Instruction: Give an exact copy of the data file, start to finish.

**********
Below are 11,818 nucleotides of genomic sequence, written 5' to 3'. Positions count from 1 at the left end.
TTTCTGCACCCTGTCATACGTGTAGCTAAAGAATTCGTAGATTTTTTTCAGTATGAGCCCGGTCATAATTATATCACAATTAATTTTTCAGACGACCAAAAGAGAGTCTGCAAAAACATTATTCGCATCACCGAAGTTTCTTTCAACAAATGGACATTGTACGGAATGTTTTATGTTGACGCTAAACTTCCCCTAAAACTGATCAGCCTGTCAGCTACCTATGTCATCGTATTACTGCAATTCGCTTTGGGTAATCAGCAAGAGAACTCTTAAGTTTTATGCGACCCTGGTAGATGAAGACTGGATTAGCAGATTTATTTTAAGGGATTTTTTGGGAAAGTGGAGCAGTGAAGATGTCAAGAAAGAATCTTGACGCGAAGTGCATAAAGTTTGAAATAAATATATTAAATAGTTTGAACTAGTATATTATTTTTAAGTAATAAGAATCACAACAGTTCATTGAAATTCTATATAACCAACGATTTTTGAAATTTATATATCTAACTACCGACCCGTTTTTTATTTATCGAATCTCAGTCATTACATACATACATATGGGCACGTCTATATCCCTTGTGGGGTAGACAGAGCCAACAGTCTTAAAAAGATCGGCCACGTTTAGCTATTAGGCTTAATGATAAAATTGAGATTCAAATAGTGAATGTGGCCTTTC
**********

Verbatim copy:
Below are 11,818 nucleotides of genomic sequence, written 5' to 3'. Positions count from 1 at the left end.
TTTCTGCACCCTGTCATACGTGTAGCTAAAGAATTCGTAGATTTTTTTCAGTATGAGCCCGGTCATAATTATATCACAATTAATTTTTCAGACGACCAAAAGAGAGTCTGCAAAAACATTATTCGCATCACCGAAGTTTCTTTCAACAAATGGACATTGTACGGAATGTTTTATGTTGACGCTAAACTTCCCCTAAAACTGATCAGCCTGTCAGCTACCTATGTCATCGTATTACTGCAATTCGCTTTGGGTAATCAGCAAGAGAACTCTTAAGTTTTATGCGACCCTGGTAGATGAAGACTGGATTAGCAGATTTATTTTAAGGGATTTTTTGGGAAAGTGGAGCAGTGAAGATGTCAAGAAAGAATCTTGACGCGAAGTGCATAAAGTTTGAAATAAATATATTAAATAGTTTGAACTAGTATATTATTTTTAAGTAATAAGAATCACAACAGTTCATTGAAATTCTATATAACCAACGATTTTTGAAATTTATATATCTAACTACCGACCCGTTTTTTATTTATCGAATCTCAGTCATTACATACATACATATGGGCACGTCTATATCCCTTGTGGGGTAGACAGAGCCAACAGTCTTAAAAAGATCGGCCACGTTTAGCTATTAGGCTTAATGATAAAATTGAGATTCAAATAGTGAATGTGGCCTTTC